Saving the Environment, One Sweater at a Time


Neve Bonura-Learnard, Writer

Throwing out clothes that fall out of favor in your wardrobe may seem like business as usual, but where do all those clothes really go? The average American is responsible for throwing away approximately 70 pounds of clothing per year, filling up landfills at a rapid rate. Luckily, a creative and viable solution exists; thrifting. 

As thrifting has risen in popularity, it’s important for people to understand how beneficial the practice is. Thrifting has long been a useful tool to save money when shopping, but only recently has it become known as a climate-saving practice and an easy way to help save the environment.  On average, 85% of clothes in the U.S end up in landfills. By thrifting, you ensure that your old clothes have a new purpose and many people would even be surprised to know that making your wardrobe more sustainable reduces your water footprint. As stated in Water Footprint Calculator, “Water is involved in almost every stage of clothing production.” Imagine all the water used in making just one shirt. Now multiply that by the average 80 billion pieces of clothing made per year. Disappointingly, the terrifying statistics don’t end there. Clothing production causes a tremendous amount of chemical pollution that can go unnoticed. Inorganic dyes and oil by-products oftentimes enter our land and water through runoff.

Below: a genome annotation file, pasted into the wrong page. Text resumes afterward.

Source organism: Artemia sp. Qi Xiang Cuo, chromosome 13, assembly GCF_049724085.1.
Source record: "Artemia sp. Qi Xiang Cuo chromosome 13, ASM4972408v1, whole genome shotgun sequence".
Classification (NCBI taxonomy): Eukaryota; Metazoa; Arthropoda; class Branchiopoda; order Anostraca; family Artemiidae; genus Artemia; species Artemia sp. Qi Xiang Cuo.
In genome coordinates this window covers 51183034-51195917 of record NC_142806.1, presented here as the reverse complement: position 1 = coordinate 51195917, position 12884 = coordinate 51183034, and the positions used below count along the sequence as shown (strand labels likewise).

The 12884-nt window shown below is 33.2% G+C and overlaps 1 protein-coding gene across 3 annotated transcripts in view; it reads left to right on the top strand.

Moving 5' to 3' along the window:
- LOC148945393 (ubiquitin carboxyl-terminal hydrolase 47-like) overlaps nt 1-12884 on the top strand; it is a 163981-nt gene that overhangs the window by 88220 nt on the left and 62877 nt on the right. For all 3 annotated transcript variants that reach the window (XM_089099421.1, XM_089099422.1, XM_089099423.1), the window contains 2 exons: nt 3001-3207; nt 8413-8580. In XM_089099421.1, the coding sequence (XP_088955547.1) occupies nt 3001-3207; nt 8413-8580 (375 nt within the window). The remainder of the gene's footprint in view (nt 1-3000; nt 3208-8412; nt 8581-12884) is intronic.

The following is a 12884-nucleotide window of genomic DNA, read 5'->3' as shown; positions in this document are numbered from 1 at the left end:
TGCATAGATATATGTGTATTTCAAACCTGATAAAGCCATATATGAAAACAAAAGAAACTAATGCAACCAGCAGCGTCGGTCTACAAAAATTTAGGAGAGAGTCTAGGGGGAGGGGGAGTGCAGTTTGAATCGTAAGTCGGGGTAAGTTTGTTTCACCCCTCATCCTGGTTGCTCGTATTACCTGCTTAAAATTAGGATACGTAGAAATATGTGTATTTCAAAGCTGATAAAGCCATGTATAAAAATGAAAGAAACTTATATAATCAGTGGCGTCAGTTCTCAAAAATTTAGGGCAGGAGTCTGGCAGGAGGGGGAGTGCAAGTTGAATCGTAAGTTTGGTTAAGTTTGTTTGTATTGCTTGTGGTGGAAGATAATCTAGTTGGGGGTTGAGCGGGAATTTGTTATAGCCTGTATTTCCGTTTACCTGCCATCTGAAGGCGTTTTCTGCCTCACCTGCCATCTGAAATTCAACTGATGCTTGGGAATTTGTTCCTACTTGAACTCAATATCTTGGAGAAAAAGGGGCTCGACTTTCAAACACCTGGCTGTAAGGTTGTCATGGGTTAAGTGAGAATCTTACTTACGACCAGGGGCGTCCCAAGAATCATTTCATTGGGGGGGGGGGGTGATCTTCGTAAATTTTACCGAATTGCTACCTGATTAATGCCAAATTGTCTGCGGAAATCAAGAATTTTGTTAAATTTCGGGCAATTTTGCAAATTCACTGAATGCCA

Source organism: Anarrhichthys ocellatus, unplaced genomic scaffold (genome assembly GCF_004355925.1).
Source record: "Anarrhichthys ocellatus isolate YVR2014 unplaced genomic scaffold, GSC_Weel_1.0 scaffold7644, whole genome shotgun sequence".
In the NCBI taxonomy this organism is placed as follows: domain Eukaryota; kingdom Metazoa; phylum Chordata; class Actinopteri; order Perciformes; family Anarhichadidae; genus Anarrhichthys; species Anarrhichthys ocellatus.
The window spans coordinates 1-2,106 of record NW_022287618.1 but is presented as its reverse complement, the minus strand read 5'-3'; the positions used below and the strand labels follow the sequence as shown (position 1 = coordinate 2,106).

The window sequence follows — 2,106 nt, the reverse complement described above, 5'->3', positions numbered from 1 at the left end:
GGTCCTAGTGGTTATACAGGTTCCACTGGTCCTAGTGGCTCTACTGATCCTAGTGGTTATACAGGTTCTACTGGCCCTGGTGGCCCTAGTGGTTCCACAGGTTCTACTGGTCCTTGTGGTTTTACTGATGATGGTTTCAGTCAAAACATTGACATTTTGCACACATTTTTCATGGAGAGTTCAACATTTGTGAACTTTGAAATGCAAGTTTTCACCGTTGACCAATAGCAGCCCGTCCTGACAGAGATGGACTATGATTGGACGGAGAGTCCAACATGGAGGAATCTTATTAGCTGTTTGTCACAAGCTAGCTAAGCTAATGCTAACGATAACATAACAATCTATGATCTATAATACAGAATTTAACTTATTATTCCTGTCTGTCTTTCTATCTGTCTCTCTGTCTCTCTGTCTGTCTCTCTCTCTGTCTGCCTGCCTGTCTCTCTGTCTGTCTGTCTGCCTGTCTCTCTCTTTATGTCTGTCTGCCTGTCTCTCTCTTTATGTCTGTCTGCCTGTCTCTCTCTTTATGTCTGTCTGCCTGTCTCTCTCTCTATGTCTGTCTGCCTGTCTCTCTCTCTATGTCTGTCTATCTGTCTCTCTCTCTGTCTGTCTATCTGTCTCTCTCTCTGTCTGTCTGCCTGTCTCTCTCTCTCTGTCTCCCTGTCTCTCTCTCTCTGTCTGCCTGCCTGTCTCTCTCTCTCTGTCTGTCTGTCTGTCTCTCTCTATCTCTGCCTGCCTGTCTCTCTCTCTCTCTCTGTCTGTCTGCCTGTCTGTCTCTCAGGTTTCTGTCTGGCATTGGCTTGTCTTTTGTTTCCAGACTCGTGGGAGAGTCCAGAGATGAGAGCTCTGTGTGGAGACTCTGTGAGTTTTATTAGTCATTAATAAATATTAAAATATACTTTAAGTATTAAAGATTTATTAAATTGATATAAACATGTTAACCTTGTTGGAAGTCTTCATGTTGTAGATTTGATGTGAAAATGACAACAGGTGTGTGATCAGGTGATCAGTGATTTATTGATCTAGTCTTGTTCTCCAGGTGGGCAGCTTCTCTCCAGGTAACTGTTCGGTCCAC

Photo Source: thredUp, Pinterest photos

Thrifting creates a second option that is cruelty-free to our planet. Not only is second-hand shopping valuable to our beautiful planet, but it also can be very beneficial to your wardrobe.  Oftentimes thrifting can provide people with unique clothing that isn’t as commonly found in mainstream stores. Whether you’re looking for unique pieces or staples that bring your closet together, thrift stores have the things you need. And, even better, they are kind to your wallet. What could be better than interesting clothes for cheap prices? A second-hand dress could be under five dollars depending on where you visit. Some stores even have different varieties or cater to certain things. A consignment shop I visited in Beverly was very aware of what is popular in modern fashion. Most thrift stores categorize either by color or by seasonal clothing. Local thrift shops that you can visit, within a 25-mile radius, are Savers in Plaistow and Portsmouth, Goodwill in Seabrook, Gentry’s in Newburyport, Share the Love Consignment in Andover, and more! Whether you’re looking for a new blazer or a comfy sweater, thrifting guarantees a new piece that you’ll love with a lot less guilt. 

Gentry’s, Newburyport

50 Water Street, Newburyport, MA

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